Metaphors render intricate issues into comprehensible language. They use simple, imagistic formulations of a concrete topic (a source domain) and project them onto the topic to be described (the target domain). “Metaphors can be more easily processed by computers by distinguishing source and target domains,” says Meghdut Sengupta, a research fellow with Subproject C04 at TRR 318. Together with project lead Professor Dr. Henning Wachsmuth and Milad Alshomary from the “Natural Language Processing” work group at the Leibniz University Hannover, Sengupta investigated to what extent source domains can be computationally predicted a text using metaphors.
The computational linguists propose a contrastive learning approach to this: the machine learns what makes a given sentence semantically similar to the correct source domain and different from other source domains, with the goal of ranking the probability of that sentence being treated metaphorically in all known source text domains. “This approach has proven to be effective at detecting even rare source domains,” says project lead Professor Dr. Wachsmuth. “With this research, we are working towards achieving greater computational understanding of metaphorical language.”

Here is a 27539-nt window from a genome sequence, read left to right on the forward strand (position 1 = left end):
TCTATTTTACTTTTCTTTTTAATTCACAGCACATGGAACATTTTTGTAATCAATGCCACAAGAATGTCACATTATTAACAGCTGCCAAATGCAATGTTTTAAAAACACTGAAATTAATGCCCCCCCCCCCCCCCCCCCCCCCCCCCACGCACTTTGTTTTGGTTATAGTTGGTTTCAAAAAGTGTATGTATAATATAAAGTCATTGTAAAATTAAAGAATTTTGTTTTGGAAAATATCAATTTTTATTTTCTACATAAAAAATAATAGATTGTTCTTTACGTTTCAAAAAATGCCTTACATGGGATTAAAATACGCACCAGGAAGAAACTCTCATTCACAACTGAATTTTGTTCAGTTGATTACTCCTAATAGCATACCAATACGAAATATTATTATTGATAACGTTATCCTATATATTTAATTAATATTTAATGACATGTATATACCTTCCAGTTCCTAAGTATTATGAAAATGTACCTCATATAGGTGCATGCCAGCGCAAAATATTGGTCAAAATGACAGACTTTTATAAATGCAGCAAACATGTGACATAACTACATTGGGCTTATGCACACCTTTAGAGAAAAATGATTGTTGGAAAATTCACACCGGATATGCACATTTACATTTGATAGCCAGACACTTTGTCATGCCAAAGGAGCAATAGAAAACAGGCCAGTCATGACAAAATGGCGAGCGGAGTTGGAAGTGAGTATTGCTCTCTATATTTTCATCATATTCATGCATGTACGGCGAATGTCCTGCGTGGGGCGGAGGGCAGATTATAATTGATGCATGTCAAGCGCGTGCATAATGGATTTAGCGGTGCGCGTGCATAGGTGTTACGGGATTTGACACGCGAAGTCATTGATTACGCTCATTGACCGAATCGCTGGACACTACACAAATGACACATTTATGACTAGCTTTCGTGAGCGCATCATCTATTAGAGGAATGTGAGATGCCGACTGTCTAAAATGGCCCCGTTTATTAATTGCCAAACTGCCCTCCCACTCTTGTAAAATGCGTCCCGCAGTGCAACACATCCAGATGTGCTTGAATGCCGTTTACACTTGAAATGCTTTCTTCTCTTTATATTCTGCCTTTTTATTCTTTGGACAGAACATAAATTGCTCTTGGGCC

Sengupta, Alshomary and Wachsmuth published their findings in the article “Back to the Roots: Predicting the Source Domain of Metaphors using Constrative Learning.” They first presented their research at “The Third Workshop on Figurative Language Processing” at the “Empirical Methods in Natural Language Processing” (EMNLP) conference, which was held as a hybrid event from December 7th-11th in Abu Dhabi. Further approaches to this problem are already in the works.